Thursday, 24 April 2014
Valerio Tricoli - Miseri Lares (PAN)
Deliberately forgetting every reference to instrumental causes or pre-existing musical significations, we then seek to devote ourselves entirely and exclusively to listening, to discover the instinctive paths that lead from the purely "sonorous" to the purely 'musical'. Such is the suggestion of acousmatics: to deny the instrument and cultural conditioning, to put in front of us the sonorous and its musical 'possibility''.
- Pierre Schaeffer
Few of us can totally escape the effects of cultural conditioning. Even a determined refusal to comply is a reaction to it. Valerio Tricoli's Miseri Lares requires the devotion to listening championed by Pierre Schaeffer. Theoretically, in an age when so many listen via ear buds, this should be easier than ever before. We are no longer tied to 'phones that were the size of half a melon and in turn needed to be connected to the record player. This is a blessing for those who wish to hear richly detailed music, but for most it will not have changed their listening habits, only increased the impact of trademark sound elements in mainstream genres.
Ambitions to make radical variations of common forms such as Techno or Ambient are not scarce, although few truly cross the border from genre specific traits to the great beyond. Bound by what they know or were raised on, artists operating left of center can rarely escape the magnetic pull of that core.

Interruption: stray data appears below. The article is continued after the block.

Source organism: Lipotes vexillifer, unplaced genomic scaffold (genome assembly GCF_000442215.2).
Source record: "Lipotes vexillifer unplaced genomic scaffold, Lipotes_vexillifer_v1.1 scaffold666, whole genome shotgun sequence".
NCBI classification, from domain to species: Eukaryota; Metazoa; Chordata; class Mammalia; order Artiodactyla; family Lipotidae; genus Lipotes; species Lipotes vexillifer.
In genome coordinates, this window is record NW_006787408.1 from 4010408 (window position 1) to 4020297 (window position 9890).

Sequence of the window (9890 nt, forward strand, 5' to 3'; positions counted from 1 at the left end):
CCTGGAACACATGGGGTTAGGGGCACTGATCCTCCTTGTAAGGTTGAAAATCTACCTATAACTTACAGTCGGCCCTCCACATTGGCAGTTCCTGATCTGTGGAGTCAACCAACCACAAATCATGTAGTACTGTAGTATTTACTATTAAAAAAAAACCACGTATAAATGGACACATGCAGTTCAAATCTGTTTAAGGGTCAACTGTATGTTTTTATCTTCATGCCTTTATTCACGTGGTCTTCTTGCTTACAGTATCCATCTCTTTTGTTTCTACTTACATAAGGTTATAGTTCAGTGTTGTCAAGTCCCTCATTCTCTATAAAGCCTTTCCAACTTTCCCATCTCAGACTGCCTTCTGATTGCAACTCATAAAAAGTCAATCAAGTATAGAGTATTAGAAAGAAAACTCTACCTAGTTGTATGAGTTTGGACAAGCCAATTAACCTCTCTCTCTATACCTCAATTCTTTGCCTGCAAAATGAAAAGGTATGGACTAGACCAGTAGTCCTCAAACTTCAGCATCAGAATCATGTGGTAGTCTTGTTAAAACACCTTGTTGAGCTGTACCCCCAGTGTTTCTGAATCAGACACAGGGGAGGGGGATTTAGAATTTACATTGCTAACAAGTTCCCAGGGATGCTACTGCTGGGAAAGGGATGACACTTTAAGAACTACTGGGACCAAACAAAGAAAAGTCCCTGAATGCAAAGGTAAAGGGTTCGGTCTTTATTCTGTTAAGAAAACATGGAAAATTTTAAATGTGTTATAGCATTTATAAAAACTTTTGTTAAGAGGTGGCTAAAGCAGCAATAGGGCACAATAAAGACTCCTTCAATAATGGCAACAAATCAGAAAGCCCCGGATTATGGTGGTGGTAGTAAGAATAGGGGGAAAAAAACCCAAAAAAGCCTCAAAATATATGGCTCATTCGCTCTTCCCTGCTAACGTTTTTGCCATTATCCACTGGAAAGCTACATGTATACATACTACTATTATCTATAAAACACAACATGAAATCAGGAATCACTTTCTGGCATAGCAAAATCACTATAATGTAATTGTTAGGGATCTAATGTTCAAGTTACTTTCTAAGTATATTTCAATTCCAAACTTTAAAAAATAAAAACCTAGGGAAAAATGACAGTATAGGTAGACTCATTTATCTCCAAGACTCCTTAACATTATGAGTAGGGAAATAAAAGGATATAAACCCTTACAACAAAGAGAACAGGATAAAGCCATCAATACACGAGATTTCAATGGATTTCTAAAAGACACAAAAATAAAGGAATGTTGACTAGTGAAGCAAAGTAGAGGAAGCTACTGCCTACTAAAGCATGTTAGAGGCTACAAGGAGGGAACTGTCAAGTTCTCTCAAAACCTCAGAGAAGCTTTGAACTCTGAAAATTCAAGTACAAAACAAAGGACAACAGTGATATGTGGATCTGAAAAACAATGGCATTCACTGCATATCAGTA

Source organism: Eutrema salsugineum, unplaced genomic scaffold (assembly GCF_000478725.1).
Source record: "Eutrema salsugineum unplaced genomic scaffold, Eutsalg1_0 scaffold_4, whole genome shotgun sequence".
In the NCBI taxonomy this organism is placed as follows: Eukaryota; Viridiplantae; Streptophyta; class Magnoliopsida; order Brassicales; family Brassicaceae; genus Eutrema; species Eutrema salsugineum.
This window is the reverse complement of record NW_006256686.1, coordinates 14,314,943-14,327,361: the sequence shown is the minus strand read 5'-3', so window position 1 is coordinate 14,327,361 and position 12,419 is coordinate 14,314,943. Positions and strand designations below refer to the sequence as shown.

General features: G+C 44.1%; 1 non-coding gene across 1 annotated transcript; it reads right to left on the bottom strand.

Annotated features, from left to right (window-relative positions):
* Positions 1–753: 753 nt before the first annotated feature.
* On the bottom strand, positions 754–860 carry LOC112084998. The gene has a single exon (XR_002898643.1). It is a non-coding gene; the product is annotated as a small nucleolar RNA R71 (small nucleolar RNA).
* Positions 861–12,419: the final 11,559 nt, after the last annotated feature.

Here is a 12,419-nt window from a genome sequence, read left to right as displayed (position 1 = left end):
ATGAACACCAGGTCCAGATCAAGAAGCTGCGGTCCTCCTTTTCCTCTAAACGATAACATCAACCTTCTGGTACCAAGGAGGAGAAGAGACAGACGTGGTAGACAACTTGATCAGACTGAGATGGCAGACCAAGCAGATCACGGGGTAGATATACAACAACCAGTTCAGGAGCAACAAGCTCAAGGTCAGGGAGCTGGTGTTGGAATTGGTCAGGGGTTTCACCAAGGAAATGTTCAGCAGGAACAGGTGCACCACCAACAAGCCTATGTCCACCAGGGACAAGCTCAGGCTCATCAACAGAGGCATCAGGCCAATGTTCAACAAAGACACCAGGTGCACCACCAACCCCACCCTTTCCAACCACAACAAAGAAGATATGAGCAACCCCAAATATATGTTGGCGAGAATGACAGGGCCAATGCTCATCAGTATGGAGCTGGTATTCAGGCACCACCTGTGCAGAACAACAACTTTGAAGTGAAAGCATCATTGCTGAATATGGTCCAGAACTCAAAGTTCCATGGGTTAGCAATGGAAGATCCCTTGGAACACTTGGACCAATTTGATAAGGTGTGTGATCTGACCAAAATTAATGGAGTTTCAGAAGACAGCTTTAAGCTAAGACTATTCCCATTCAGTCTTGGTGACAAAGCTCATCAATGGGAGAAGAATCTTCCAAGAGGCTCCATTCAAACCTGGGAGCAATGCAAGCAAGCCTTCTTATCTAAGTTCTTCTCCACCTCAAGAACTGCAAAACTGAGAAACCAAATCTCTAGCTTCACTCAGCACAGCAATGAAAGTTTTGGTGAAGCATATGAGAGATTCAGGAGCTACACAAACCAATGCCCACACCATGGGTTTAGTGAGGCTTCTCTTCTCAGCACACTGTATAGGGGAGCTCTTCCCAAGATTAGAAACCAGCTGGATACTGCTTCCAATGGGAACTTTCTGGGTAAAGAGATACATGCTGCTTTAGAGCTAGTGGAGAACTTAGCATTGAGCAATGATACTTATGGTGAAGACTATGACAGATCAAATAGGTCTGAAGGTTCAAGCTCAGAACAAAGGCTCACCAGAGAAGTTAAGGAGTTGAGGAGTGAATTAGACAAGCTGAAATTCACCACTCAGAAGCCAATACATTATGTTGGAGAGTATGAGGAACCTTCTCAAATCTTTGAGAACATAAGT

Thankfully, PAN has its cake and eats it. It releases variations on rhythm machine themes and records like this. But what is this like? Musique concrète is one reference point, Tricoli manipulating the Revox tape recorder. Acousmatic music is another. Precise definitions of that may be elusive yet in Miseri Lares there is something of the attention to sonic detail found in work by prime exponents such as Francois Bayle and Bernard Parmegiani. Tobe Hooper and Wayne Bell's outstanding soundtrack to The Texas Chainsaw Massacre may be another influence, such is the atmosphere of dread created by Tricoli via unknown sound sources.
But this album is much more than just another Horror film soundtrack homage. Tricoli exploits the unknown musically and psychologically. He nudges the listener towards that closed door at the end of the corridor, or to look behind that red velvet curtain beloved by David Lynch. Words in Italian and English are carefully woven into the work, including texts by Dante and Guido Ceronetti, as well as H.P. Lovecraft and Tricoli.
The sound of a trap door swinging open on La Distanza is more unsettling than the loudest scream. A door is knocked, then thumped and slammed shut. Briefly, on Hic Labor Ille Domus et Inextricabilis, we hear something like a deep sea diver's breathing. That would be fitting. Not the heavy breath of fear, but the finite supply of air in these very deep waters. Not that Tricoli applies common modes of pressure, the clichés of brutal noise or drilling synths. Parts of In The Eye of The Cyclone consist of near or total silence and as in much of the record what we do hear is indefinable.
By refusing to supply the obvious Horrorcore sonic thrills Tricoli has generated a profoundly unsettling soundtrack to whatever we imagine may be happening. His use of techniques pioneered by tape and studio masters of old, twinned with the subtle appliance of modern science, make this a stunning piece of work.